NYCGuy86

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Aug 12, 2010
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Saw this elsewhere, perhaps some here will be interested:

https://www.aapa.org/WorkArea/DownloadAsset.aspx?id=6442451423

I think it makes sense that if NPs are granted full practice authority, PAs should as well. Now, from what I understand, the proposal for NPs is that they would not require a supervising or collaborating physician to practice (correct me if I'm wrong), as is the case in 20+ states. So, if this is extended to PAs, that would mean they too do not require a supervising/collaborating physician in the VA? Would this be a first in the country?
 

VA Hopeful Dr

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Jul 28, 2004
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Saw this elsewhere, perhaps some here will be interested:

https://www.aapa.org/WorkArea/DownloadAsset.aspx?id=6442451423

I think it makes sense that if NPs are granted full practice authority, PAs should as well. Now, from what I understand, the proposal for NPs is that they would not require a supervising or collaborating physician to practice (correct me if I'm wrong), as is the case in 20+ states. So, if this is extended to PAs, that would mean they too do not require a supervising/collaborating physician in the VA? Would this be a first in the country?
Problem is, PAs are supervised by state medical boards and they aren't likely to look favorably on this notion.
 

Makati2008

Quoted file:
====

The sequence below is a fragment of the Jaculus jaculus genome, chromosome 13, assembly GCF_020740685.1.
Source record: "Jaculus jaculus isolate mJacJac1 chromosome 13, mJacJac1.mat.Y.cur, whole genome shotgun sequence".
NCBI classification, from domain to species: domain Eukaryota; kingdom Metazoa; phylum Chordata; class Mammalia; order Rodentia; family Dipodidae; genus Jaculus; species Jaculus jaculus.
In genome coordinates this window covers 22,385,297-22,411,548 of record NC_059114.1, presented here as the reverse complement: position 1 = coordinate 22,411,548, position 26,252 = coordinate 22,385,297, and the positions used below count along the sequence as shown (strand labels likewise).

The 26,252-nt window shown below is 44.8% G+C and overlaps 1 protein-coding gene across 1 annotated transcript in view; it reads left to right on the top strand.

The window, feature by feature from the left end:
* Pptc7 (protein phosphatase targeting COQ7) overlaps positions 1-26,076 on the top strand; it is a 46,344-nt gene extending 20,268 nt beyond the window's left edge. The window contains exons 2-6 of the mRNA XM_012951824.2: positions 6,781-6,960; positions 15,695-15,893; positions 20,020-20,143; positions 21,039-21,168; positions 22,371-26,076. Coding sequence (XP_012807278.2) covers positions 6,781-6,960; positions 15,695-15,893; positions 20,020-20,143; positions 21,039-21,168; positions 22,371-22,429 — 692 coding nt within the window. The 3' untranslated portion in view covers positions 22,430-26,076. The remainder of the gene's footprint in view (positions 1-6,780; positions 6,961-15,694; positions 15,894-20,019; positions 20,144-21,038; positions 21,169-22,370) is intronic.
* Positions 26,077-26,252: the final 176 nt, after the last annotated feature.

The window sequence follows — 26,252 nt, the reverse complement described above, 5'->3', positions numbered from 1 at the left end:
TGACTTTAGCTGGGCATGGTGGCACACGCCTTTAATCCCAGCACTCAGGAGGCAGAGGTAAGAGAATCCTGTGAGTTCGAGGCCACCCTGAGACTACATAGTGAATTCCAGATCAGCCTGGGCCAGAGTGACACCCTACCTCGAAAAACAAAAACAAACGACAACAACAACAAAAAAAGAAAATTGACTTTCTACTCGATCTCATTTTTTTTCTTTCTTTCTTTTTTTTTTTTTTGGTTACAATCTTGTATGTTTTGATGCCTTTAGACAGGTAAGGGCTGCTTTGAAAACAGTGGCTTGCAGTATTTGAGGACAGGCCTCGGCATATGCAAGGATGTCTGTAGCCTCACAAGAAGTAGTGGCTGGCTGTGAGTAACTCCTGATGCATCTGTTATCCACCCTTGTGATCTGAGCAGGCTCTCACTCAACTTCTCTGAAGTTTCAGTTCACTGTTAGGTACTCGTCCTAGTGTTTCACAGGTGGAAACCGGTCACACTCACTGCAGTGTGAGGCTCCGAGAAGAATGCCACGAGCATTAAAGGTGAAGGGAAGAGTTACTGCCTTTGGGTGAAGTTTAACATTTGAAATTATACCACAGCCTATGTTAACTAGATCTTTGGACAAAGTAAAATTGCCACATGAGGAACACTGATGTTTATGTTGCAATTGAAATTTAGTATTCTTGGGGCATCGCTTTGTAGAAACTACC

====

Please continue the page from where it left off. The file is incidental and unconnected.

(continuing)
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Dec 18, 2008
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Saw this elsewhere, perhaps some here will be interested:

https://www.aapa.org/WorkArea/DownloadAsset.aspx?id=6442451423

I think it makes sense that if NPs are granted full practice authority, PAs should as well. Now, from what I understand, the proposal for NPs is that they would not require a supervising or collaborating physician to practice (correct me if I'm wrong), as is the case in 20+ states. So, if this is extended to PAs, that would mean they too do not require a supervising/collaborating physician in the VA? Would this be a first in the country?
This just seems like a bad deal for the vets that are being cared for by MLP. There needs to be some type of oversight to help prevent patient errors/harm.


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NYCGuy86

NYCGuy86

7+ Year Member
Aug 12, 2010
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I'm not sure you have to have a state license to work for the VA as a PA.
Right that's exactly what I'm wondering. So, if that's the case, then it could be very possible that PAs in the VA, along with the APRNs, would not need a supervising/collaborative physician to practice. I'm guessing this would be a first for PAs?

Seems as if now, both organized nursing and organized PA are advocating for independence/full autonomy, at least in the VA for PAs for now.
 

VA Hopeful Dr